Researchers announced Monday that the mountains found on topographic maps of Pluto’s hemisphere may actually be ice volcanoes.
Images of two mountains measuring 100 miles across and several miles high were taken by the New Horizons probe in July, and were initially assumed to be mountains. However, researchers now believe that these may be the first ice volcanoes spotted in the outer solar system. According to New Horizons team member Oliver White, who spoke this week at an American Astronomical Society Division for Planetary Sciences meeting, the structures may have been formed in an unusual way. Still, he admitted to “having difficulty unseeing volcanoes” when looking at the structures.
“As someone who did his Ph.D. on volcanic morphology, when you see a big mountain with a hole in the top it generally points to one thing,” White said. “While it’s crazy, it’s still the least crazy idea we can think of.”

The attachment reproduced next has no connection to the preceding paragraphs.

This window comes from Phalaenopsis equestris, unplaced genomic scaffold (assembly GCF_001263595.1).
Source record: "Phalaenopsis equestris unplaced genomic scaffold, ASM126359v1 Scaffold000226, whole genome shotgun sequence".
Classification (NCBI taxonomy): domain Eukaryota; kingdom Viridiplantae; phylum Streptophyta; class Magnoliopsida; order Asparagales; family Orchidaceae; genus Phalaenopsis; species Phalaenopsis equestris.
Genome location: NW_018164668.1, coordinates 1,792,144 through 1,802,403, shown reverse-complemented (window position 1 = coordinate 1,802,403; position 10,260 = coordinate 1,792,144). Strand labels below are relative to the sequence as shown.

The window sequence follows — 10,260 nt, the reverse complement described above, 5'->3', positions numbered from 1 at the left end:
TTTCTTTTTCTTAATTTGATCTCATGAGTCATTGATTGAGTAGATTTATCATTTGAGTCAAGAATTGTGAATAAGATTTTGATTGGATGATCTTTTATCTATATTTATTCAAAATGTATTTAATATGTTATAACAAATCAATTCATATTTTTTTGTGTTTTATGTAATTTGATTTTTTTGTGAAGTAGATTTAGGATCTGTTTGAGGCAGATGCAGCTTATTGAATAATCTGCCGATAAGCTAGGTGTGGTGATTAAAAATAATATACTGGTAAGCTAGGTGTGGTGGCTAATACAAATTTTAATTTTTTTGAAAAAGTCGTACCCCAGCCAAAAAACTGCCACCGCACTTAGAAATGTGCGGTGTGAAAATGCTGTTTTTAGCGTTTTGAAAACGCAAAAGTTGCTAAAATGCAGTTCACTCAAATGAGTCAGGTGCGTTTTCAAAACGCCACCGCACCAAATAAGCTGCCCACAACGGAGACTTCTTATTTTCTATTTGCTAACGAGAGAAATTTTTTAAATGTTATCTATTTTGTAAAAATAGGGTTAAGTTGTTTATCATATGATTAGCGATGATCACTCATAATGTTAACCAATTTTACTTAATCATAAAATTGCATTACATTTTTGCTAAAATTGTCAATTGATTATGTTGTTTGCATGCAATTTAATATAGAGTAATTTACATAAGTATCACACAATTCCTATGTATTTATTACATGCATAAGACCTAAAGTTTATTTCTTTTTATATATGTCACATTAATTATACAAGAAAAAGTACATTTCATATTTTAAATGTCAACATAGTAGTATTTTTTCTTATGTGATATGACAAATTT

New Horizons principal investigator Alan Stern added that the mountains – or volcanoes – are “truly amazing,” and nothing like what NASA had seen before. “It’s like something on a terrestrial planet,” he observed.
Meanwhile, New Horizons’ data also revealed information on Pluto’s nitrogen atmosphere, suggesting that it is colder than believed on earlier observations made on Earth. “We thought the exobase, the top of the atmosphere, was seven to eight times larger than Pluto,” said Southwest Research Institute deputy project scientist Leslie Young. “And now, we know (it is) only about two and a half times larger than Pluto. Still significant, still an extended atmosphere, but much more compact.”
Young also related that NASA had thought the escape rate was large enough for the planet to lose about a half-mile of ice over four and a half billion years. With the new rate, it’s something like half a foot. “We still might have ices … moving around on the surface, but the atmosphere has huge implications for the history of the geology of Pluto as well,” she continued.